The USSR’s own Olympics outshone the real thing

World champion in weightlifting , Honoured Master of Sports of the USSR David Rigert during the Fifth Summer Spartakiad of Peoples of the USSR.

World champion in weightlifting , Honoured Master of Sports of the USSR David Rigert during the Fifth Summer Spartakiad of Peoples of the USSR.

Doliagyn/Sputnik
The USSR’s very own version of the Olympics, Spartakiade, managed to overshadow its rival in competitors and scale. The Soviets weren’t content playing second fiddle, obviously.

The complicated and hostile relations Soviet Russia had with the majority of the world in the 1920s and 1930s affected sport. The USSR missed every Olympic Games up until 1952. The country was either ignored by the International Olympic Committee, or boycotted the Games itself due to different political and ideological reasons.  

The Soviet leadership didn’t plan to isolate the country from the world of international sport, though. An idea was born to establish its own Soviet version of the Olympic Games, which became known as Spartakiade.

A leader of the major slave rebellion against the Roman Republic, Spartacus (or “Spartak” in Russian) became an important symbol in Soviet ideology. In honor of this legendary character plants, streets, sport clubs, and children were named after him. German communists praised Spartacus even earlier and were the first to organize international competitions for workers. The Soviet Union liked the idea and adopted it.

An analogue of the International Olympic Committee was established in 1921 – the Red Sport International, or Sportintern, that regulated workers’ sport around the world.

The first all-Union Spartakiade was planned for the same year as the ninth Olympic Games in Amsterdam. Moreover, the Soviet games started the same day the Olympics closed – on Aug. 12. This was no coincidence  – the world would compare the two games so the Soviets were determined to make theirs shine.

612 sportsmen from 17 foreign countries arrived in Moscow, most of them from Germany and Finland. All were members of workers’ sport societies, since the Soviet Union contrasted their “proletarian” event to the “bourgeois” Olympics.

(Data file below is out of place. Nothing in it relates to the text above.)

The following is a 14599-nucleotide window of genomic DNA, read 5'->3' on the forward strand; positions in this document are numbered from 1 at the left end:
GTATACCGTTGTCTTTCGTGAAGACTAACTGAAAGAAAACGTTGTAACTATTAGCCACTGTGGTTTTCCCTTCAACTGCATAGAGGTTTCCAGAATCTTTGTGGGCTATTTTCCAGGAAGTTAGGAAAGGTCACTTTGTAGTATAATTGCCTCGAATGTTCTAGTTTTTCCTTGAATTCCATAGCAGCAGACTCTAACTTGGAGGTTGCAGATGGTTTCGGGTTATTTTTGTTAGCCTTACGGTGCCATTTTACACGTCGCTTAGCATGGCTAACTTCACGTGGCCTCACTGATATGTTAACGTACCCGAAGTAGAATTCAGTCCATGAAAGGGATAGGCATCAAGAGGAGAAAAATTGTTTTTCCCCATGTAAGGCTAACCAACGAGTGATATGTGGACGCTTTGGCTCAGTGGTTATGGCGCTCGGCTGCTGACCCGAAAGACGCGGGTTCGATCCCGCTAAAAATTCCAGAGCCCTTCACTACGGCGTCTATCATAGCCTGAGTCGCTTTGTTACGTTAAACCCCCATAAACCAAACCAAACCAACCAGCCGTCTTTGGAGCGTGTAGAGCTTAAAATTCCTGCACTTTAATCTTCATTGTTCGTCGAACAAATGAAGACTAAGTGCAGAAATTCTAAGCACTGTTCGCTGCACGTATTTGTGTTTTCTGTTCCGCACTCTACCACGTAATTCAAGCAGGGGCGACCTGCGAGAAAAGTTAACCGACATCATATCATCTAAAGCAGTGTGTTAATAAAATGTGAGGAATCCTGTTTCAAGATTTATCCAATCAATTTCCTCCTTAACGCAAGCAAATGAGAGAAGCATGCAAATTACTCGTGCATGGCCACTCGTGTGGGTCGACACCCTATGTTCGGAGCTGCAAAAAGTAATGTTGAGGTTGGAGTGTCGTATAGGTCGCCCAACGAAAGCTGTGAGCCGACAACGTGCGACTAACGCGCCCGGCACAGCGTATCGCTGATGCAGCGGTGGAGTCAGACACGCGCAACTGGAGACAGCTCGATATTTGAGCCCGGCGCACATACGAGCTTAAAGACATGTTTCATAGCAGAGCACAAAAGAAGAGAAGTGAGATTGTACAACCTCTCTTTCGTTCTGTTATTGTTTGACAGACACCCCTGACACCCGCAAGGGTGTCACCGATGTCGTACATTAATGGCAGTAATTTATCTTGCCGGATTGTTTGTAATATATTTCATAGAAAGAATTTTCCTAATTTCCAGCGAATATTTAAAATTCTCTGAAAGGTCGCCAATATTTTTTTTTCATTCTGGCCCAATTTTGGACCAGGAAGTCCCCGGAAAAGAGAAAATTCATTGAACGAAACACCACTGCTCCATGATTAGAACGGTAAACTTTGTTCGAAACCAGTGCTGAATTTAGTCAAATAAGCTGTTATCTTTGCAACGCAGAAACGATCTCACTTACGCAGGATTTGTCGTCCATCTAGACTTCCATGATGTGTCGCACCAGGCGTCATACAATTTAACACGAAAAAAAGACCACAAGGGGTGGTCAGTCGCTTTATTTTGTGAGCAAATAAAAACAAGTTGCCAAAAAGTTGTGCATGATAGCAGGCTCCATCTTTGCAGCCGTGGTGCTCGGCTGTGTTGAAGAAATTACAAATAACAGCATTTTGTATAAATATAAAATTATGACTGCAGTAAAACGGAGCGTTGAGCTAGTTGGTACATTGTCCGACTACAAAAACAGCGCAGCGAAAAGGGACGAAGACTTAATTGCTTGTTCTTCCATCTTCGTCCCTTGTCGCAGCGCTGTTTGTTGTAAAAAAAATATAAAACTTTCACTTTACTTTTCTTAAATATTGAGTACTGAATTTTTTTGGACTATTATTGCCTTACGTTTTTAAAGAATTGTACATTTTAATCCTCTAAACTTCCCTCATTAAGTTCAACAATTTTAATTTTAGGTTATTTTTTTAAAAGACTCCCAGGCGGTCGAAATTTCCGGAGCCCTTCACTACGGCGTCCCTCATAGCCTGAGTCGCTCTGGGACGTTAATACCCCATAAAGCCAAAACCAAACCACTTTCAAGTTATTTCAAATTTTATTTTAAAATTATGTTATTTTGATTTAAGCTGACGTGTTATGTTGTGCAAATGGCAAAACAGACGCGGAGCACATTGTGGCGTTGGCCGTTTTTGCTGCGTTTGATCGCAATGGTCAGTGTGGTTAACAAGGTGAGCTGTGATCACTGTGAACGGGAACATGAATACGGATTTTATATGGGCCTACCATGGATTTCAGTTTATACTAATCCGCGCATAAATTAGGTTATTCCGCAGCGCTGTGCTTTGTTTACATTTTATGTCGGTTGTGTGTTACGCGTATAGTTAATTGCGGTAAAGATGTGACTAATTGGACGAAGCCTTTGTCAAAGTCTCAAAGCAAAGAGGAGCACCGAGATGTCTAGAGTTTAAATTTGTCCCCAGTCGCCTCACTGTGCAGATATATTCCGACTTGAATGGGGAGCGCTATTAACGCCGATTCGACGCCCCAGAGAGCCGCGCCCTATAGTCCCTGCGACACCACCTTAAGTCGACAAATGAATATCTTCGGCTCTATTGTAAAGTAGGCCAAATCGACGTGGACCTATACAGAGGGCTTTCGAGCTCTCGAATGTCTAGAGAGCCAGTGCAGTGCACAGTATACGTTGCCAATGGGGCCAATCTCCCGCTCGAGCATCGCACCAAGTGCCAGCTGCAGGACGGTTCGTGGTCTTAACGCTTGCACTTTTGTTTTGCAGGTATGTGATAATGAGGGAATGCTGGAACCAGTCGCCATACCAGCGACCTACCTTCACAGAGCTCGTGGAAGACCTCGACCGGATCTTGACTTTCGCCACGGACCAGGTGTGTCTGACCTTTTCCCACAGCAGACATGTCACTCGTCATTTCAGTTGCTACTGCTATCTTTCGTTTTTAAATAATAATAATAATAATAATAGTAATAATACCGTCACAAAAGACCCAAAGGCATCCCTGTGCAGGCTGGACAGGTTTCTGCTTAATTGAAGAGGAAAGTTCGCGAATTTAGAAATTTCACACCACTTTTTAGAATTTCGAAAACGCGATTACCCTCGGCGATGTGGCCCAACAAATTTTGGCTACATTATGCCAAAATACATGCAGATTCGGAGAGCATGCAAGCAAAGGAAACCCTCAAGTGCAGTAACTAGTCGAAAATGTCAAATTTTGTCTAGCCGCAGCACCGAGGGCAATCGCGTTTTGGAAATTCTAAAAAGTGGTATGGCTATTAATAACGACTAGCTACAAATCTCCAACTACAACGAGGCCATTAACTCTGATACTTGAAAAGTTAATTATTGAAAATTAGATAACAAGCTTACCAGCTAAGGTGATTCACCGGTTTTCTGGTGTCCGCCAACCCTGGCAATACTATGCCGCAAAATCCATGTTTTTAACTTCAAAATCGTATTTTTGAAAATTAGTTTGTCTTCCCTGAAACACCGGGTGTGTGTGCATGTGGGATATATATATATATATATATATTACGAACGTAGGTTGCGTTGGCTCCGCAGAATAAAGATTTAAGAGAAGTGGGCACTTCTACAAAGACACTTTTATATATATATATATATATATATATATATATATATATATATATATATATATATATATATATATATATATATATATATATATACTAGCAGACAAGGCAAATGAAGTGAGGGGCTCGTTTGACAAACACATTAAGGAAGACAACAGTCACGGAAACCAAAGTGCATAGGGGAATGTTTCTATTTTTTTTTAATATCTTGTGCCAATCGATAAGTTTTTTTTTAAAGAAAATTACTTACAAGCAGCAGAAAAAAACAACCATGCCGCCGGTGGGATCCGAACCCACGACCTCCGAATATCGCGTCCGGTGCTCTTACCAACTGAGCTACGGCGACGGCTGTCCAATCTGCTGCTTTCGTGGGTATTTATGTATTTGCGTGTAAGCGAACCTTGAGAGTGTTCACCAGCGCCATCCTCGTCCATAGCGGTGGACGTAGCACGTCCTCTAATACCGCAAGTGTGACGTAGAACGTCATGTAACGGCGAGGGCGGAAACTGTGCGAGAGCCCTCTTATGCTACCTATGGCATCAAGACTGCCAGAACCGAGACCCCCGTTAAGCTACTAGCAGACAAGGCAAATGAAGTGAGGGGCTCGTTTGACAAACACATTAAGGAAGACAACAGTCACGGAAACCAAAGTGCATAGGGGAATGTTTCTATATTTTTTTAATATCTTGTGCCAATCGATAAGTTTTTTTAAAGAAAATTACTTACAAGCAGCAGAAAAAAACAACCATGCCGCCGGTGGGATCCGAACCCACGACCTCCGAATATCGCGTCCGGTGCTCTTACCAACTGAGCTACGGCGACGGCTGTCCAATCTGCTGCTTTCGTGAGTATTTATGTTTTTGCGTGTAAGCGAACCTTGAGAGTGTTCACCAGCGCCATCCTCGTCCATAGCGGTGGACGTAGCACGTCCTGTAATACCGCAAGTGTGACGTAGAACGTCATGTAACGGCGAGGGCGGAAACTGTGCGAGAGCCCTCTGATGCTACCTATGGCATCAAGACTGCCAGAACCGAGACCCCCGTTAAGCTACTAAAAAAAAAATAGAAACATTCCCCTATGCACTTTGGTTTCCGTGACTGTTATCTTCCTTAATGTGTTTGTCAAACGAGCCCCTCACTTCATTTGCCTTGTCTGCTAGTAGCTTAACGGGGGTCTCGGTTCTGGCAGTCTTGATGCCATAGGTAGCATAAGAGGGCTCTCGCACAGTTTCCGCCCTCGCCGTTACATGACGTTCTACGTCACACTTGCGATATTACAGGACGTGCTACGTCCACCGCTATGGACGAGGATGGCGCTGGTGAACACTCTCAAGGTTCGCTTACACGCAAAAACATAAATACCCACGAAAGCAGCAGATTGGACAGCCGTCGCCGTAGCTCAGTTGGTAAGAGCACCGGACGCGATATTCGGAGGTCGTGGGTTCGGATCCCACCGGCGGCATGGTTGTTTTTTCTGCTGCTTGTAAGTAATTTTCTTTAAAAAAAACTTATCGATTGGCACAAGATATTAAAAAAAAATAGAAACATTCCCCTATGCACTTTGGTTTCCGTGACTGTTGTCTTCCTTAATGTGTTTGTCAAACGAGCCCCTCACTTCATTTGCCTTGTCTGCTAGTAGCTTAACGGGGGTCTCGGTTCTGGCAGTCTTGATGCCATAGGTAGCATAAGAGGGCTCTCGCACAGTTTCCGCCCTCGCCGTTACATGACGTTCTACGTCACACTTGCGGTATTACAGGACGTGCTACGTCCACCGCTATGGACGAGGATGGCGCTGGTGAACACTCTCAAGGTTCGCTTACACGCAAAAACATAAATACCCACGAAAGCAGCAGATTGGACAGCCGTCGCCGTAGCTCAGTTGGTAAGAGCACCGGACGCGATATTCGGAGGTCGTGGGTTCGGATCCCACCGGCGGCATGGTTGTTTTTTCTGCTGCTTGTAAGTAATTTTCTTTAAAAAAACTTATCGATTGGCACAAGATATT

The Soviet 1928 Spartakiade trumped its competitor in the numbers of sports (21 - 14) and participants (7,125 - 2,883).

Before it was dissolved in 1937, Sportintern organized several more Spartakiades in cities including Oslo, Berlin, and Antwerp.

In 1952 when the Soviet Union started to regularly participate in the Olympic Games, the role of Spartakiades completely changed. They were no longer an alternative to the Olympics, instead the event became an important practise stage phase and tested Soviet sportsmen before major international competitions.

The first Spartakiade of this type was held in 1956 and became known as the Spartakiade of Peoples of the USSR. Since there was no more need to rival the Olympics and invite foreign sportsmen, these Spartakiades were completely internal competitions featuring domestic sportsmen only.

In 1962, the first Winter Spartakiade of Peoples of the USSR was held. The event was also held every four years, but it did not coincide with the Olympics.

Almost all athletes from the Soviet Union competed at Spartakiades of Peoples of the USSR. The 1967 competition was devoted to the 50th anniversary of the October Revolution and set a record for number of participants – over 85 million including amateur athletes of different ages and professions - from students to teachers, medics to engineers. They all tried to qualify for the main event, where only thousands participated.  

During the 1979 Spartakiade the Soviet Union decided to break tradition and invited foreign athletes. The next year Moscow hosted the Olympic Games, so it was basically a rehearsal.

For years the Spartakiades were one of the most popular sporting events in the Soviet Union and an incubator for future Olympic champions, but in 1991 they ceased to exist along with the downfall of the country.

If using any of Russia Beyond's content, partly or in full, always provide an active hyperlink to the original material.

More exciting stories and videos on Russia Beyond's Facebook page
Read more

This website uses cookies. Click here to find out more.

Accept cookies